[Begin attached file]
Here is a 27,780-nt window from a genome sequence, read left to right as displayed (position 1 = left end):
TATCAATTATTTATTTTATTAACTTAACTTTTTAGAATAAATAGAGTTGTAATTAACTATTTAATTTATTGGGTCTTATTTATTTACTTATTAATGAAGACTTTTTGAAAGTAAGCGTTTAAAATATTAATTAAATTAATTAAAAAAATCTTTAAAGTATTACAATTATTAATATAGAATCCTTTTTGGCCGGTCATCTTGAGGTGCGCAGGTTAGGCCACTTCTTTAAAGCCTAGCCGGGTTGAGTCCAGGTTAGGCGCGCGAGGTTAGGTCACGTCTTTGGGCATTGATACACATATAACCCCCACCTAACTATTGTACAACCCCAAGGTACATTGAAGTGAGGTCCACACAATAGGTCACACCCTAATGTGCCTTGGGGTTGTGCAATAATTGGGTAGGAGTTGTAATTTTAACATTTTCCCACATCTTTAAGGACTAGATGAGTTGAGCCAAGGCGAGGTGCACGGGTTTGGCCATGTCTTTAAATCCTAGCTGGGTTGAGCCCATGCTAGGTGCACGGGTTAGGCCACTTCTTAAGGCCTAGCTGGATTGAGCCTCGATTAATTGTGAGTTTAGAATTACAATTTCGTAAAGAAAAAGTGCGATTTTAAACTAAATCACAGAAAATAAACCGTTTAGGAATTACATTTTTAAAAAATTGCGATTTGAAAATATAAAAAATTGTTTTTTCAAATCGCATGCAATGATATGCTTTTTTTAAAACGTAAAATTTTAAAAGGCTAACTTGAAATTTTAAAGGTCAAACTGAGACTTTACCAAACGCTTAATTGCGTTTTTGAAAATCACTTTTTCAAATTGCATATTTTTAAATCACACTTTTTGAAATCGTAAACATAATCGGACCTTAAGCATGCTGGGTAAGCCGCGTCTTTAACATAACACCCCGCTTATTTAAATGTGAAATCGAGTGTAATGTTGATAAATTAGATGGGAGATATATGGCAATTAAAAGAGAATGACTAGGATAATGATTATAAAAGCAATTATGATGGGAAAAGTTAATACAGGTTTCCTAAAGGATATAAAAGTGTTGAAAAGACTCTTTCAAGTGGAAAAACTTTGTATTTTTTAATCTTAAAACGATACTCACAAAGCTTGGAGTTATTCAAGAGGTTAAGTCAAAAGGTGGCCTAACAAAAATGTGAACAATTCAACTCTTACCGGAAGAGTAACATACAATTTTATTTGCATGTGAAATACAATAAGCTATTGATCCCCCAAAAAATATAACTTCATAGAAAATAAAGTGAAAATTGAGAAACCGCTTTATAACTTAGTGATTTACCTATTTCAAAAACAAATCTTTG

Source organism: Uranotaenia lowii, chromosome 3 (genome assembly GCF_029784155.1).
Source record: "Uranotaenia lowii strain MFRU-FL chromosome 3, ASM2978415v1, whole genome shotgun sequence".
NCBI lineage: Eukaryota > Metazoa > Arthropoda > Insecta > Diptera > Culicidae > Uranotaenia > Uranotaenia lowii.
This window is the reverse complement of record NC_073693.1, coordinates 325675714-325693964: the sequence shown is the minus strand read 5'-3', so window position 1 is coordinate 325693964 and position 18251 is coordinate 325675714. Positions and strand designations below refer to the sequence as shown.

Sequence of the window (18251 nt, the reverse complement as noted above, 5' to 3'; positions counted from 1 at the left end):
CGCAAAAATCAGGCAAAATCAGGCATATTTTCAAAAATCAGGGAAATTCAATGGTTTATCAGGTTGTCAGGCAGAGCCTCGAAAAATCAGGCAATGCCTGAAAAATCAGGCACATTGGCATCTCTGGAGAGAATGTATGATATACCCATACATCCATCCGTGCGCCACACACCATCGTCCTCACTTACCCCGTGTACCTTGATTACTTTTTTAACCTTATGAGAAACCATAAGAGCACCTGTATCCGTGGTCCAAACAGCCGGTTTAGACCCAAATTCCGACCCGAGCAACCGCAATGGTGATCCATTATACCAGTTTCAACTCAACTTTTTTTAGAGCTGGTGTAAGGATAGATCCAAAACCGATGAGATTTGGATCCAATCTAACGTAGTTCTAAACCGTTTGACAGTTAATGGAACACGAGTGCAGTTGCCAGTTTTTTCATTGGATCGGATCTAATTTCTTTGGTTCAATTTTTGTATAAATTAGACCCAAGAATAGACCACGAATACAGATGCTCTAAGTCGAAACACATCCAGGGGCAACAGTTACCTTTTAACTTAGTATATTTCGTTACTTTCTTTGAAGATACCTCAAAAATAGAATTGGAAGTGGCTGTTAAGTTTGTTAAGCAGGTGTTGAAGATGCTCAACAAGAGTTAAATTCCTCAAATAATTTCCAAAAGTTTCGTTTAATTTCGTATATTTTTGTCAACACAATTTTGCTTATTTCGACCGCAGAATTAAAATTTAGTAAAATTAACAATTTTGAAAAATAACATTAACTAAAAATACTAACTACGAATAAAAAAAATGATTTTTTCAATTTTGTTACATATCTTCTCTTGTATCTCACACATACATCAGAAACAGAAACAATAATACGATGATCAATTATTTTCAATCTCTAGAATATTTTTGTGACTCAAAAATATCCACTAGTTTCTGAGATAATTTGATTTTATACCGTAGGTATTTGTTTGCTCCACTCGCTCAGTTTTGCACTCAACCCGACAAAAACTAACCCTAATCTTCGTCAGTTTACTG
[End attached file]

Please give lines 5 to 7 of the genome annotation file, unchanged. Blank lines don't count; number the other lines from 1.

NCBI lineage: Eukaryota > Metazoa > Arthropoda > Insecta > Diptera > Culicidae > Uranotaenia > Uranotaenia lowii.
This window is the reverse complement of record NC_073693.1, coordinates 325675714-325693964: the sequence shown is the minus strand read 5'-3', so window position 1 is coordinate 325693964 and position 18251 is coordinate 325675714. Positions and strand designations below refer to the sequence as shown.

Sequence of the window (18251 nt, the reverse complement as noted above, 5' to 3'; positions counted from 1 at the left end):